Dr. Kelsey Ripp: How a One Health Approach in Medical Education at UGHE Addresses Health Inequities

Dr. Kelsey Ripp discusses the benefits of including One Health Approach in the medical school curriculum

To contribute to a holistic and effective health care delivery, UGHE as an academic institution has a One Health Option in its Master of Science in Global Health Delivery and incorporates it in the medical school curriculum to support the development of competencies that are linked to future global health needs such as pandemics and climate change, among others. One Health involvement in medical schools and global health centers is very important for creating pathways for information flow in clinical medicine and global health best practices that contribute to equitable health systems.  

Dr. Kelsey Ripp, an adjunct assistant professor in the Center for One Health and the Division of Clinical Medicine at UGHE during class with medical students

Dr. Kelsey Ripp, an adjunct assistant professor in the Center for One Health and the Division of Clinical Medicine at UGHE, shares how incorporating One Health into the medical education curriculum is crucial to preparing clinicians who will address global health challenges and tackle disparities. Recalling her early interest in One Health when she was going through medical school, it became clear to her that doctors often bandage up problems that could have been prevented. She says, “One health does a good job focusing on prevention and not just treating illness after it happens but coming up with comprehensive solutions that aren’t just human-focused, so we can improve human health and well-being as well as planetary well-being”. 

At UGHE, there is no limit to who you can learn from. Students learn from their faculty, staff, and most especially the community. It doesn’t stop there – the staff also learn from their students. Dr. Kelsey, as someone who spends a lot of time with MBBS’25 students, is impressed by their communication and leadership skills and learned a lot from them in these areas. She shares what interests her at UGHE, “everyone, faculty, students, staff, contractors are very enthusiastic, motivated, and willing to work hard, come up with innovative ideas and collaborate with each other. It’s been one of the most exciting things seeing how much you can get out of good collaboration between people from diverse backgrounds. 

Dr. Kelsey Ripp discusses how she has been learning from and inspired by medical students at UGHE

UGHE brings together people with different life experiences and educational backgrounds, which supports the implementation of best practices for the teaching of our students. The educational model focuses on active learning for students, asking questions, and ensuring that students feel supported so they can effectively apply what they are taught as critical thinkers and future global health leaders. Dr. Kelsey explains how she prepares students as a medical faculty in One Health. She says, “we are training medical students to ask about One Health. Such as asking patients what animals they’ve encountered, what kind of contact, what environmental health concerns they may face, and more. With this information, doctors or medical students may be able to recognize a patient at risk of a health condition due to their environment or who has a zoonotic disease they otherwise wouldn’t have recognized.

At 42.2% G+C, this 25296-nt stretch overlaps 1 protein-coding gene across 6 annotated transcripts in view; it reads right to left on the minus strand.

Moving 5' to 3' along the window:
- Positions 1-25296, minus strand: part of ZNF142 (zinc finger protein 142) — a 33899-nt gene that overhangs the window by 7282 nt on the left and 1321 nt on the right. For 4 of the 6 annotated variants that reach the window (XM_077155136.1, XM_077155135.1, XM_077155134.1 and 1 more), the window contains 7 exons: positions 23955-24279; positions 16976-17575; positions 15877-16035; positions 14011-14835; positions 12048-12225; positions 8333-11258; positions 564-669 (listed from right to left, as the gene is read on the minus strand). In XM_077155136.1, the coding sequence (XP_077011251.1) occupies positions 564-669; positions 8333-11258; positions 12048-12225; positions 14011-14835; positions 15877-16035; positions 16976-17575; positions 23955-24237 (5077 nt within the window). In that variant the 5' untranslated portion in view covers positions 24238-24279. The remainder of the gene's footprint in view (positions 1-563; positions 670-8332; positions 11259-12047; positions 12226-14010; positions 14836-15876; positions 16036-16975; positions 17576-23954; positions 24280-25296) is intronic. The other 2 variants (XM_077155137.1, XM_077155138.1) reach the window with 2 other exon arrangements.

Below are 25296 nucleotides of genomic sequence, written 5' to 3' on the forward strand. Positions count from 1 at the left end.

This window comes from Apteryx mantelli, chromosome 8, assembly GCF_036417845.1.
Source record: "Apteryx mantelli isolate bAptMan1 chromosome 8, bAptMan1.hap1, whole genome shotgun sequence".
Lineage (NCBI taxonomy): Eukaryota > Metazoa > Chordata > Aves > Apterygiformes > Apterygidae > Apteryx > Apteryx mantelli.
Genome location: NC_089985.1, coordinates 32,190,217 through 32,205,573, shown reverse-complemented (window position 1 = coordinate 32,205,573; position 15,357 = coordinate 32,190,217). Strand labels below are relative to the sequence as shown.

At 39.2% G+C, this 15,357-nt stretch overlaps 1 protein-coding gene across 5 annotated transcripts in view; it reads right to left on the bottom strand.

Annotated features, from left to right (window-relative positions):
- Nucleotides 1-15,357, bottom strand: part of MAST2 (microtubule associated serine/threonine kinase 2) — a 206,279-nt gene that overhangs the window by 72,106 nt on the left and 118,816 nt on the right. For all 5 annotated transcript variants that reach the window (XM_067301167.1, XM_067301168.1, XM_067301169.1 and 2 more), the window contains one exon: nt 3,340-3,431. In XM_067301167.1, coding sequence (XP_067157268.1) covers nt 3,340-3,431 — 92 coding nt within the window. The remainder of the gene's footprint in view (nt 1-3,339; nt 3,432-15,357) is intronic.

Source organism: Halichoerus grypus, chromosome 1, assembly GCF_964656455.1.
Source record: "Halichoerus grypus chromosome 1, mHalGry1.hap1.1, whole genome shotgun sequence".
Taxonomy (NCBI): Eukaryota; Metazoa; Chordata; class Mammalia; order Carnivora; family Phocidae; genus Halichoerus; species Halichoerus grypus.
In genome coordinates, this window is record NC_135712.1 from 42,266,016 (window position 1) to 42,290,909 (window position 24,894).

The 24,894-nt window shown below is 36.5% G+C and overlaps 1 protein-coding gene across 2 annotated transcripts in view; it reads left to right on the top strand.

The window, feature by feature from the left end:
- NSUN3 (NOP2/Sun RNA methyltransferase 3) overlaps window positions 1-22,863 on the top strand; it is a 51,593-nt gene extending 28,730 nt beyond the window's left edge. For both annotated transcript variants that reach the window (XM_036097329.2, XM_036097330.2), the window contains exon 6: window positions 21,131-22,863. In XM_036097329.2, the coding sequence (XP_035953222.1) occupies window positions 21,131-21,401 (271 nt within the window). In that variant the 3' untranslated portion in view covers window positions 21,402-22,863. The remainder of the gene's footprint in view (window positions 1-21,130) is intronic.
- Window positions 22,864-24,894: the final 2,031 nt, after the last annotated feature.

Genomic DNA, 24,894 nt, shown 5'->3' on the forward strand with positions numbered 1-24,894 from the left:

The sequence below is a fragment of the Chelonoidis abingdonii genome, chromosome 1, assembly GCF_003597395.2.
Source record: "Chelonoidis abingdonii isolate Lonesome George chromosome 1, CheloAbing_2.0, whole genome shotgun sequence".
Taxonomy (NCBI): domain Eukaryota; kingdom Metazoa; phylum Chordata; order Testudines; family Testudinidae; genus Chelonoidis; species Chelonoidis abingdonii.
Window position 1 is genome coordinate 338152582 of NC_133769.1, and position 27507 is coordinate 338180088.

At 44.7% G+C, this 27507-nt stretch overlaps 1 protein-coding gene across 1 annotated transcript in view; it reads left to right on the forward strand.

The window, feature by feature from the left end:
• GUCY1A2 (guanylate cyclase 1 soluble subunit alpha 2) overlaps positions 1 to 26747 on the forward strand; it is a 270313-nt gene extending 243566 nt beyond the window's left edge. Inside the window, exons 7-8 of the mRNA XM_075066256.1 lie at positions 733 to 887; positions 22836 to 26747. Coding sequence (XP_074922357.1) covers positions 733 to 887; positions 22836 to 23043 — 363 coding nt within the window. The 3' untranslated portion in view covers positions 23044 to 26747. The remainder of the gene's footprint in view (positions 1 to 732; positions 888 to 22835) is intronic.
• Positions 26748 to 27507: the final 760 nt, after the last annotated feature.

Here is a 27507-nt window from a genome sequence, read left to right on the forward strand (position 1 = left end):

A One Health approach can improve patient care and health systems resiliency because well-trained clinicians can help pandemic preparedness by recognizing disease outbreaks ahead of time. It also helps clinicians to listen to their patients and learn from them to solve community or global problems. She says, “At UGHE, we teach a One Health approach during the preclinical years, before students enter the hospital. This includes teaching about climate change and its impact on health, as well as antimicrobial resistance and how physicians, veterinarians, and environmental scientists can collaborate to address antimicrobial resistance. Also, for students in the clinic and hospital during clinical years, we teach them to ask for a comprehensive patient history that goes beyond a sole focus on what brought them to the hospital. 

Dr. Kelsey provides an example of how it can be used to dismantle the barriers to quality health care. She says, “One Health helps to address health disparities such as neglected tropical diseases or zoonotic diseases. Many of these diseases primarily affect the poor and others who live close to their environment and animals. Rural communities, regardless of socioeconomic status, are often underserved compared to urban ones. Some of the diseases emphasized in a One Health approach tend to affect marginalized populations more. By focusing on earlier detection, prevention, diagnosis, or treatment, we are focusing our energy on marginalized patients. 

At UGHE, health equity is a common theme that runs throughout the preclinical and clinical curriculum, and this serves to both emphasize the centrality of equity to what physicians do, and to allow students to continue to practice applying a health equity lens throughout their teaching and practice.  

I believe that the utilization of curricular themes, such as health equity and One Health, throughout the medical curriculum is important. This is what we trying to do with the One Health Approach emphasized in different ways throughout the MBBS courses to show how this approach can apply to a variety of diseases on a local and global scale, how it can improve patient care, and how it can be used to address complex global health problems. 

The holistic educational model which involves a One Health approach is important for developing physicians that look beyond their prescription pads, to better improve the health of their patients and to help solve community and global health challenges.